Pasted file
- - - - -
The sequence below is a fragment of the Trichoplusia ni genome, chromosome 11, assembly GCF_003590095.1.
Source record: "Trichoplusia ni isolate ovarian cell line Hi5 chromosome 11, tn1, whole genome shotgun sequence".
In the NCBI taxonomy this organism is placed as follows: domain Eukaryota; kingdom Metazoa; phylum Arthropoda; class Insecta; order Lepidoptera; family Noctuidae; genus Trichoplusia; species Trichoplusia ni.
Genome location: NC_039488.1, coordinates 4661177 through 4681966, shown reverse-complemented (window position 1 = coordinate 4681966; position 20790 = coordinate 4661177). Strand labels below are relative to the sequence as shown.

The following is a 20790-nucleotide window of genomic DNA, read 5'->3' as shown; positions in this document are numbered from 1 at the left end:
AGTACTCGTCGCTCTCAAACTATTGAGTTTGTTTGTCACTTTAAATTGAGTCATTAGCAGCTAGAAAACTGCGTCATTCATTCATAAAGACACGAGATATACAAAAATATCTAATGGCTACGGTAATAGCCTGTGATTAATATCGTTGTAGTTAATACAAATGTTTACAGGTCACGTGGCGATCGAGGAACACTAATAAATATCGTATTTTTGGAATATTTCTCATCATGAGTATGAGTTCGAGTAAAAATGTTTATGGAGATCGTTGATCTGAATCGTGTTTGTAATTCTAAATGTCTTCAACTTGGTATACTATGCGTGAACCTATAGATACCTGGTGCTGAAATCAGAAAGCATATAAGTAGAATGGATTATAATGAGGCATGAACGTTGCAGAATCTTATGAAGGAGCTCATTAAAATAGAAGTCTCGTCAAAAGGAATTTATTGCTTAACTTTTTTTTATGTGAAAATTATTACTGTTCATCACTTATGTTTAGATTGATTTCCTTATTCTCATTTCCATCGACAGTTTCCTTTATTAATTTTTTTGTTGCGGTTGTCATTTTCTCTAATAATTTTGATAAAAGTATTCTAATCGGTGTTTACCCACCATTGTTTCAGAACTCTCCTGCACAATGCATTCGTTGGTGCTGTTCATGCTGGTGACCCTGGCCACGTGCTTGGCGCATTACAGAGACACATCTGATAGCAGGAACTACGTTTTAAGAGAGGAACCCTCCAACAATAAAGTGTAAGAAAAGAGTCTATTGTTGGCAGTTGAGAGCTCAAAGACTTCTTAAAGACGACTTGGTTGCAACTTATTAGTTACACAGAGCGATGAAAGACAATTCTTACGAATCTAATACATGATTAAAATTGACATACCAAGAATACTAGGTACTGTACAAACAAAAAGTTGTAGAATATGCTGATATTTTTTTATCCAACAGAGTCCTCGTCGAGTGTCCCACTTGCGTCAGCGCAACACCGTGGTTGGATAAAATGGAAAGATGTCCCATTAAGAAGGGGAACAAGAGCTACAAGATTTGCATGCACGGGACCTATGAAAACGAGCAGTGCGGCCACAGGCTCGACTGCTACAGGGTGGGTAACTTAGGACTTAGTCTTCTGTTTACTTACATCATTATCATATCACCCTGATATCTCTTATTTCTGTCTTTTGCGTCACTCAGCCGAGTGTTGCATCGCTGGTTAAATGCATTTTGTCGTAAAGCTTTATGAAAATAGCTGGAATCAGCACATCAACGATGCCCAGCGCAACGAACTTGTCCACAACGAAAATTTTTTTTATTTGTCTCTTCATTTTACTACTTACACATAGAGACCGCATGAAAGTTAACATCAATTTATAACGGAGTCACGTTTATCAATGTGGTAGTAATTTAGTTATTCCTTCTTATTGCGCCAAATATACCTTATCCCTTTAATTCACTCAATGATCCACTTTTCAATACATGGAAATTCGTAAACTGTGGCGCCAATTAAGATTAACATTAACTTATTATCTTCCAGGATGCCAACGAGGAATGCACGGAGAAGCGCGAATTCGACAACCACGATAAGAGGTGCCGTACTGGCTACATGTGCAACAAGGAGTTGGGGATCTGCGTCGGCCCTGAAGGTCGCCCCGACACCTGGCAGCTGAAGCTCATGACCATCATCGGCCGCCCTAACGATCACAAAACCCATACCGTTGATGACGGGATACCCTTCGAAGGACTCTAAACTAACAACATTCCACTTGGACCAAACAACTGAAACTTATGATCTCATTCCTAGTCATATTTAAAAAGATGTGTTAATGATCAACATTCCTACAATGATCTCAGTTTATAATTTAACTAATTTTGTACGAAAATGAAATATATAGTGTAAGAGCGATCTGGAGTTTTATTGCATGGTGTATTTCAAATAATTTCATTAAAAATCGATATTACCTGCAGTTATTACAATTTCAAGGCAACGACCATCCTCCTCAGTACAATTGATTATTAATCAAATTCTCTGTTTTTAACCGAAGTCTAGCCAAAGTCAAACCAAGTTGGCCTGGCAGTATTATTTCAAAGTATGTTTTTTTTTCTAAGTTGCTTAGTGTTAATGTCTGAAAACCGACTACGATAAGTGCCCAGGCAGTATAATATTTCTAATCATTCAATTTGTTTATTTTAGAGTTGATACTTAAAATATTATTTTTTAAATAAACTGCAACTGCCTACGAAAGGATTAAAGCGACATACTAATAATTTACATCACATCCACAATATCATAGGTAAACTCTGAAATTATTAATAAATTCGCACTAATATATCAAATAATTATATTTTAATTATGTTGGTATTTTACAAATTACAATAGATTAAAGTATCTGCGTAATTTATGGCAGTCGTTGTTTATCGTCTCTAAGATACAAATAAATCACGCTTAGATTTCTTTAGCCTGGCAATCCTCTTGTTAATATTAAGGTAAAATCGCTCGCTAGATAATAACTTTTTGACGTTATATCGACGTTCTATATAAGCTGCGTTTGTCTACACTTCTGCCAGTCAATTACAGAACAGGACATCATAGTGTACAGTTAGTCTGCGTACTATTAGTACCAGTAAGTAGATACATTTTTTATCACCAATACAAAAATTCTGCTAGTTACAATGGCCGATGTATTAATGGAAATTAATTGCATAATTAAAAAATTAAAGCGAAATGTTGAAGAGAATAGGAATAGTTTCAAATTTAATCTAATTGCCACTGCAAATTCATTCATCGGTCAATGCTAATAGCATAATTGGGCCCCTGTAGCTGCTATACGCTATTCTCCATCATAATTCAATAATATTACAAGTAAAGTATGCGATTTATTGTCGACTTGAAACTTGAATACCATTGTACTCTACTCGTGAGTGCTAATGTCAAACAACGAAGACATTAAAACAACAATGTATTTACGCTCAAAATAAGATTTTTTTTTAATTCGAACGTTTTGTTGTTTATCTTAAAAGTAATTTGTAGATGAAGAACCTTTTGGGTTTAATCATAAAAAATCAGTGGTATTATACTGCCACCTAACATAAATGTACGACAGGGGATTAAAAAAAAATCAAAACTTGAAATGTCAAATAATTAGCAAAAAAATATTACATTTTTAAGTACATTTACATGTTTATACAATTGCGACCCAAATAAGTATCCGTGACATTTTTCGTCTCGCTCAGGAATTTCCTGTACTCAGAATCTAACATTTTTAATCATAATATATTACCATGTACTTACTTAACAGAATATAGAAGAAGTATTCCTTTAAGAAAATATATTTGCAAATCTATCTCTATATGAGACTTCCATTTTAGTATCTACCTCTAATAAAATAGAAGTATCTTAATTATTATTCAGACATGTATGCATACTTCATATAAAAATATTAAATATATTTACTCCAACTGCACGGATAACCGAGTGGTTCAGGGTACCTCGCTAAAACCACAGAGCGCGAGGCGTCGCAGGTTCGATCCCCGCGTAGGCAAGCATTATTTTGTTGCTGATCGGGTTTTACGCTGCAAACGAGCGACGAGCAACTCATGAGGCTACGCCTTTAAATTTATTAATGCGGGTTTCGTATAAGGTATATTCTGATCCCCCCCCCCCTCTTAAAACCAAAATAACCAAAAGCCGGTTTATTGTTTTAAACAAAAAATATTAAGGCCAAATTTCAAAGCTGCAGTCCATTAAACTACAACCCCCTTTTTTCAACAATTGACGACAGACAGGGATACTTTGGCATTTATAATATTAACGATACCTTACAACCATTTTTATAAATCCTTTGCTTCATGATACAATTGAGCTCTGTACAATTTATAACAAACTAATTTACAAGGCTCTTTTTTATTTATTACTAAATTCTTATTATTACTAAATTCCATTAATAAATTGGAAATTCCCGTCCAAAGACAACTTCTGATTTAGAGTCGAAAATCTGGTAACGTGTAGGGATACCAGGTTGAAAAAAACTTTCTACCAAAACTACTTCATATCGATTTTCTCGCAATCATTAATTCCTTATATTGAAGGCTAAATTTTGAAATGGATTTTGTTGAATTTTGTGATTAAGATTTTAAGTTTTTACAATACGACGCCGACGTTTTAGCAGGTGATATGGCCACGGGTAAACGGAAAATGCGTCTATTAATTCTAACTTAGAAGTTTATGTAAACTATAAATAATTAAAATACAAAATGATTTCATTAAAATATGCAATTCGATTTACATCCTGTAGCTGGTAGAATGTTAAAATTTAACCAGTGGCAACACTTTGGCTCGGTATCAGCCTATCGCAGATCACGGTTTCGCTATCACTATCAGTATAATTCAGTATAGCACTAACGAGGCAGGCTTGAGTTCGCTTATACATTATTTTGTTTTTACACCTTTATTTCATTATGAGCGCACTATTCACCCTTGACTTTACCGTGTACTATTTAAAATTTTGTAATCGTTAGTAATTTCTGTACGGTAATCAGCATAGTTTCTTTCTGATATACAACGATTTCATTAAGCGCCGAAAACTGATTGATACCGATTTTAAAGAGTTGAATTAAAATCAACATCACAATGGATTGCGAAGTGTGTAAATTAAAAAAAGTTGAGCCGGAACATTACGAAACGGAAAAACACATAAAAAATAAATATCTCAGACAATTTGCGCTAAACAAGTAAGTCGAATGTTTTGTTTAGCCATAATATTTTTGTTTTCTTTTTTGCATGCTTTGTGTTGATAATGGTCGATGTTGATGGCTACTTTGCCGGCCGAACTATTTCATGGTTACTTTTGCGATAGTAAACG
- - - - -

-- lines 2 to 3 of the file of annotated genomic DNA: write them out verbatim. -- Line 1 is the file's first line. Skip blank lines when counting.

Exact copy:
Source record: "Trichoplusia ni isolate ovarian cell line Hi5 chromosome 11, tn1, whole genome shotgun sequence".
In the NCBI taxonomy this organism is placed as follows: domain Eukaryota; kingdom Metazoa; phylum Arthropoda; class Insecta; order Lepidoptera; family Noctuidae; genus Trichoplusia; species Trichoplusia ni.